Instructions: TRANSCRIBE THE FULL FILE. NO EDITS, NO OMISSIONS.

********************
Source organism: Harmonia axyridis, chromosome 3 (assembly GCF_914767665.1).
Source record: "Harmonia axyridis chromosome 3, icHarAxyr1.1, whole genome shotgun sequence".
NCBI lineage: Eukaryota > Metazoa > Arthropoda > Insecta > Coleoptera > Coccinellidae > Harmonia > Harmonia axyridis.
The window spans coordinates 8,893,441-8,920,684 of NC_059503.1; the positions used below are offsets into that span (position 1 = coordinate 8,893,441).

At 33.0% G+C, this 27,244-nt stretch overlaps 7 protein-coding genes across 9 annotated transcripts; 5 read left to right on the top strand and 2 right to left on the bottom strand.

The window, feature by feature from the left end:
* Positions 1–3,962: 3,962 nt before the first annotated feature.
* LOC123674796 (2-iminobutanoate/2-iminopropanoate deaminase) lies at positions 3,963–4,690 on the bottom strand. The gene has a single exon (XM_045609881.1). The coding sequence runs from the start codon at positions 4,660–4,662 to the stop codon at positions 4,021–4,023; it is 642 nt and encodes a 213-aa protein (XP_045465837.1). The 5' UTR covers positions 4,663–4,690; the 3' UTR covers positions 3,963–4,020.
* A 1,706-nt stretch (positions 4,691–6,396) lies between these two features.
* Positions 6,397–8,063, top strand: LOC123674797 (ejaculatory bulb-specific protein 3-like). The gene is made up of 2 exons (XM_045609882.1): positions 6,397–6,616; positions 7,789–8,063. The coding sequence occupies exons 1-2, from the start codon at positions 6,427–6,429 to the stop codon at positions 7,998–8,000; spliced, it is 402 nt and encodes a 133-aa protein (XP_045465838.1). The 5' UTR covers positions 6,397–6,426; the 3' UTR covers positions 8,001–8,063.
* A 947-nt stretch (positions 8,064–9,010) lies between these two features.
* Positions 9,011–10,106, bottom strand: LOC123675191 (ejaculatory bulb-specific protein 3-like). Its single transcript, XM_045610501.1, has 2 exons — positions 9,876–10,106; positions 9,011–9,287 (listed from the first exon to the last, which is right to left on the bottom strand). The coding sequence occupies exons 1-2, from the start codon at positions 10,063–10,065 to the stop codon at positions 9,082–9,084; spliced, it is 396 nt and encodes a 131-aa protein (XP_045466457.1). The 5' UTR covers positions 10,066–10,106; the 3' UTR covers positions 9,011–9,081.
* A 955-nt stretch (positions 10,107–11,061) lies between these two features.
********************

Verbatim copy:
Source organism: Harmonia axyridis, chromosome 3 (assembly GCF_914767665.1).
Source record: "Harmonia axyridis chromosome 3, icHarAxyr1.1, whole genome shotgun sequence".
NCBI lineage: Eukaryota > Metazoa > Arthropoda > Insecta > Coleoptera > Coccinellidae > Harmonia > Harmonia axyridis.
The window spans coordinates 8,893,441-8,920,684 of NC_059503.1; the positions used below are offsets into that span (position 1 = coordinate 8,893,441).

At 33.0% G+C, this 27,244-nt stretch overlaps 7 protein-coding genes across 9 annotated transcripts; 5 read left to right on the top strand and 2 right to left on the bottom strand.

The window, feature by feature from the left end:
* Positions 1–3,962: 3,962 nt before the first annotated feature.
* LOC123674796 (2-iminobutanoate/2-iminopropanoate deaminase) lies at positions 3,963–4,690 on the bottom strand. The gene has a single exon (XM_045609881.1). The coding sequence runs from the start codon at positions 4,660–4,662 to the stop codon at positions 4,021–4,023; it is 642 nt and encodes a 213-aa protein (XP_045465837.1). The 5' UTR covers positions 4,663–4,690; the 3' UTR covers positions 3,963–4,020.
* A 1,706-nt stretch (positions 4,691–6,396) lies between these two features.
* Positions 6,397–8,063, top strand: LOC123674797 (ejaculatory bulb-specific protein 3-like). The gene is made up of 2 exons (XM_045609882.1): positions 6,397–6,616; positions 7,789–8,063. The coding sequence occupies exons 1-2, from the start codon at positions 6,427–6,429 to the stop codon at positions 7,998–8,000; spliced, it is 402 nt and encodes a 133-aa protein (XP_045465838.1). The 5' UTR covers positions 6,397–6,426; the 3' UTR covers positions 8,001–8,063.
* A 947-nt stretch (positions 8,064–9,010) lies between these two features.
* Positions 9,011–10,106, bottom strand: LOC123675191 (ejaculatory bulb-specific protein 3-like). Its single transcript, XM_045610501.1, has 2 exons — positions 9,876–10,106; positions 9,011–9,287 (listed from the first exon to the last, which is right to left on the bottom strand). The coding sequence occupies exons 1-2, from the start codon at positions 10,063–10,065 to the stop codon at positions 9,082–9,084; spliced, it is 396 nt and encodes a 131-aa protein (XP_045466457.1). The 5' UTR covers positions 10,066–10,106; the 3' UTR covers positions 9,011–9,081.
* A 955-nt stretch (positions 10,107–11,061) lies between these two features.